other have been openly assigned: this is a matter of common occurrence; the bishops are 
accustomed to do this in all cases, accusing and pronouncing impious those whom they 
depose, but not explaining their warrant for so doing. George, bishop of Laodicea in Syria, 
one of the number of those who abominated the term homoousios, assures us in his Encomium 
of Eusebius Emisenus, that they deposed Eustathius as favoring Sabellianism, on the impeach- 
ment of Cyrus, bishop of Beroea. Of Eusebius Emisenus we shall speak elsewhere in due 
order. George has written of Eustathius [somewhat inconsistently]; for after asserting 
that he was accused by Cyrus of maintaining the heresy of Sabellius, he tells us again that 
Cyrus himself was convicted of the same error, and degraded for it. Now how was it possible 
that Cyrus should accuse Eustathius as a Sabellian, when he inclined to Sabellianism himself? 
It appears likely therefore that Eustathius must have been condemned on other grounds. 
At that time, however, there arose a dangerous sedition at Antioch on account of his depos- 
ition: for when they proceeded to the election of a successor, so fierce a dissension was 
kindled, as to threaten the whole city with destruction. The populace was divided into two 
factions, one of which vehemently contended for the translation of Eusebius Pamphilus 
from Caesarea in Palestine to Antioch; the other equally insisted on the reinstatement of 
Eustathius. And the populace of the city were infected with the spirit of partisanship in this 
quarrel among the Christians, a military force was arrayed on both sides with hostile intent, 
so that a bloody collision would have taken place, had not God and the dread of the emperor 
repressed the violence of the multitude. For the emperor through letters, and Eusebius by 
refusing to accept the bishopric, served to allay the ferment: on which account that prelate 
was exceedingly admired by the emperor, who wrote to him commending his prudent de- 
termination, and congratulating him as one who was considered worthy of being bishop 
not of one city merely, but of almost the whole world. Consequently it is said that the epis- 
copal chair of the church at Antioch was vacant for eight consecutive years after this peri-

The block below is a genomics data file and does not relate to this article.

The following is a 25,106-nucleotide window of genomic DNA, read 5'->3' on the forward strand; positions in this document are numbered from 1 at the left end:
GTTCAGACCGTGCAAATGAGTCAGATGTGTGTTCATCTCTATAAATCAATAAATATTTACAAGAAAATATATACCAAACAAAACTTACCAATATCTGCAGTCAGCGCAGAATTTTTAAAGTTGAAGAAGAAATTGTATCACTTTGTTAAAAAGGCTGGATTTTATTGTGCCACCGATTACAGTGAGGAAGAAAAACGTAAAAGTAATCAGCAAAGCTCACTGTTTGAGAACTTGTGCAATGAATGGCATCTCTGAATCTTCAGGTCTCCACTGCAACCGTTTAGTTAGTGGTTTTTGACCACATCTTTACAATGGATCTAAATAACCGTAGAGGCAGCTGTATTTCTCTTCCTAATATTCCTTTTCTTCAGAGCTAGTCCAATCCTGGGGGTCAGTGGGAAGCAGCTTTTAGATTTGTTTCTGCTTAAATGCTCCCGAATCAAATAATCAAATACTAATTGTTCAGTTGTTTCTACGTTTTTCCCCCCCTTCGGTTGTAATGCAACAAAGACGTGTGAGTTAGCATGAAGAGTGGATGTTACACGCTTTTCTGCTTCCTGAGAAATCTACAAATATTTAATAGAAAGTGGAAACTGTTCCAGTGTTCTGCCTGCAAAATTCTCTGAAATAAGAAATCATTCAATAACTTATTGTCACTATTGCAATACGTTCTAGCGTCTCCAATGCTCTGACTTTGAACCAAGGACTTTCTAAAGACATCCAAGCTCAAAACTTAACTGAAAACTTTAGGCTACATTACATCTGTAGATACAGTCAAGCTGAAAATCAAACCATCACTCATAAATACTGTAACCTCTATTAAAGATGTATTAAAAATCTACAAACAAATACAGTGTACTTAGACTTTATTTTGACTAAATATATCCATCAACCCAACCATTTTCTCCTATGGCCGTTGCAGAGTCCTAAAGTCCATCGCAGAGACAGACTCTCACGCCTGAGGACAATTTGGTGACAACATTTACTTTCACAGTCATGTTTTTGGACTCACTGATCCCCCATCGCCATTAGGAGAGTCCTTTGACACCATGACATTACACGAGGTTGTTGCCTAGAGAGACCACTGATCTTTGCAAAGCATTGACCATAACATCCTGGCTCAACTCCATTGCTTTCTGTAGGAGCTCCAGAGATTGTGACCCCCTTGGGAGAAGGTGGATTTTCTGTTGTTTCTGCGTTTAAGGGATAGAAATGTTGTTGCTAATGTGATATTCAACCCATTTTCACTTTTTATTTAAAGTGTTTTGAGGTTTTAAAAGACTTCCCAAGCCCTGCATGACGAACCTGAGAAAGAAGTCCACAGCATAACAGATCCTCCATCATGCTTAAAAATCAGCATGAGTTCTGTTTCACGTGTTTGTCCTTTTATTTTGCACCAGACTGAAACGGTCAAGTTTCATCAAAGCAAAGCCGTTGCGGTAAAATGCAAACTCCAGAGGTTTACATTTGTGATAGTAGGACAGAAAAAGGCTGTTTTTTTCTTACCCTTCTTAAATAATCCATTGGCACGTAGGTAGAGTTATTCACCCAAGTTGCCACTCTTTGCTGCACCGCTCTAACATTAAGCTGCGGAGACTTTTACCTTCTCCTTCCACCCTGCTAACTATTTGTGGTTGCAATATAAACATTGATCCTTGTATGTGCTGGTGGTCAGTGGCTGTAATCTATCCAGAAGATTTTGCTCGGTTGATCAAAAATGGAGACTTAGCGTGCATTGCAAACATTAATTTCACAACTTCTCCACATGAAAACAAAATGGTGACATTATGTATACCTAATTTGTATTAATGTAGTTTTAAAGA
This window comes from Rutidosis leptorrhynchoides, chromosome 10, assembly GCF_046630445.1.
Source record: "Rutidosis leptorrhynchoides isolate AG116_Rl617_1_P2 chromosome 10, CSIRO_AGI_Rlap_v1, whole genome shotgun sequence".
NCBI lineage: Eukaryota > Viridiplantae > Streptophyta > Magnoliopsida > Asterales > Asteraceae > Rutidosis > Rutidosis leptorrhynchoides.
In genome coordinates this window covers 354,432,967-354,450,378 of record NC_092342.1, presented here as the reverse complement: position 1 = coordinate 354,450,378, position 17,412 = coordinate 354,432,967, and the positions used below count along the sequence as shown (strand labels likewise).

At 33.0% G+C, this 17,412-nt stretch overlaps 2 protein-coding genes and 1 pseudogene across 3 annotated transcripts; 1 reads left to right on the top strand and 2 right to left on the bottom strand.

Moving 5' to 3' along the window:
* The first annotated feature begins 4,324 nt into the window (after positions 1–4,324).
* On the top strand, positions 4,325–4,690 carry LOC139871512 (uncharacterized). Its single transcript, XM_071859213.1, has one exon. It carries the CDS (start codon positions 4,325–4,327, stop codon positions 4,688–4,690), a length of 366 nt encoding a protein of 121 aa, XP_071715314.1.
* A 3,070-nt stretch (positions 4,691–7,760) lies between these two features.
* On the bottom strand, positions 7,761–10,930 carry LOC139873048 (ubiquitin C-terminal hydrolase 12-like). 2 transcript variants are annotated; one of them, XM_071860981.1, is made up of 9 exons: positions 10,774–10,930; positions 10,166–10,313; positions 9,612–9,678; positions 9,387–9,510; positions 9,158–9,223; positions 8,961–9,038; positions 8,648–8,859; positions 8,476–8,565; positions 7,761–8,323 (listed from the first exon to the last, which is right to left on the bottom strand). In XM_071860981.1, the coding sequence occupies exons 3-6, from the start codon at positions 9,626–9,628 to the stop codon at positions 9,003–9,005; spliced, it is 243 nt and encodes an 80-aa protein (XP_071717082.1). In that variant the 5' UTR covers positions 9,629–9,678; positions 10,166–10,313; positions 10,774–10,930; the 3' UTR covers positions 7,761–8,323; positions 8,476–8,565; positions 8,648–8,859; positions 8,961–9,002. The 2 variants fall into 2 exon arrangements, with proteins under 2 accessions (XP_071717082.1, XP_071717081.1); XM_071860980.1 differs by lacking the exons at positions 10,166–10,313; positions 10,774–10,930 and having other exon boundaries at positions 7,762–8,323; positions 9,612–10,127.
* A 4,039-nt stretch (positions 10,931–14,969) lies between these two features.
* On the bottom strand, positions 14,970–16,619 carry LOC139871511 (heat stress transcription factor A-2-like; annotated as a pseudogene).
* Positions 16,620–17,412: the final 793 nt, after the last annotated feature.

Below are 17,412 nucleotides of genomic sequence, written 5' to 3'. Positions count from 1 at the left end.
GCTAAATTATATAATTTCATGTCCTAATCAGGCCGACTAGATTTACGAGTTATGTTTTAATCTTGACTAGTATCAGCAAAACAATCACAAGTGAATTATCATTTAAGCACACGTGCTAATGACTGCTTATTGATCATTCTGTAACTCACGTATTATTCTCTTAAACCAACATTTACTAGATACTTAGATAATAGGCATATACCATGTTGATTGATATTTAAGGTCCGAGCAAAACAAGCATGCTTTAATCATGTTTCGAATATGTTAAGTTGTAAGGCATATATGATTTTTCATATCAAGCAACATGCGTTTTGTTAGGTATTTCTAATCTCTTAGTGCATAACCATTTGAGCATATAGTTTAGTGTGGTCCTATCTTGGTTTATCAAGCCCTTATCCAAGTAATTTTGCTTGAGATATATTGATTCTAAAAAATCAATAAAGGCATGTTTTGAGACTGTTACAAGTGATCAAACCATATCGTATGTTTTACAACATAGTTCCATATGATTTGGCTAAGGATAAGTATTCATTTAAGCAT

od; but at length by the exertions of those who aimed at the subversion of the Nicene 
creed, Euphronius was duly installed. This is the amount of my information respecting the 
Synod held at Antioch on account of Eustathius. Immediately after these events Eusebius, 

235 See II. 9. 

236 Socrates is in error here, as according to Eusebius ( H . E. X. 1), immediately after the deposition of Eu- 
stathius and his own refusal of the bishopric of Antioch, Paulinus was transferred there from the see of Tyre. 
This was in 329 a.d., so that no vacancy of eight years intervened. 


Of the Synod held at Antioch, which deposed Eustathius, Bishop of Antioch,... 

who had long before left Berytus, and was at that time presiding over the church at 
Nicomedia, strenuously exerted himself in connection to those of his party, to bring back 
Arius to Alexandria. But how they managed to effect this, and by what means the emperor 
was prevailed on to admit both Arius and with him Euzoius into his presence must now be 

— u 


Of the Presbyter who exerted himself for the Recall of Arius. 


Chapter XXV. — Of the Presbyter who exerted himself for the Recall of Arius. 

The Emperor Constantine had a sister named Constantia, the widow of Licinius, who 
had for some time shared the imperial dignity with Constantine, but had assumed tyrannical 
powers and had been put to death in consequence. This princess maintained in her household 
establishment a certain confidential presbyter, tinctured with the dogmas of Arianism; Eu- 
sebius and others having prompted him, he took occasion in his familiar conversations with 
Constantia, to insinuate that the Synod had done Arius injustice, and that the common report 
concerning him was not true. Constantia gave full credence to the presbyter’s assertions,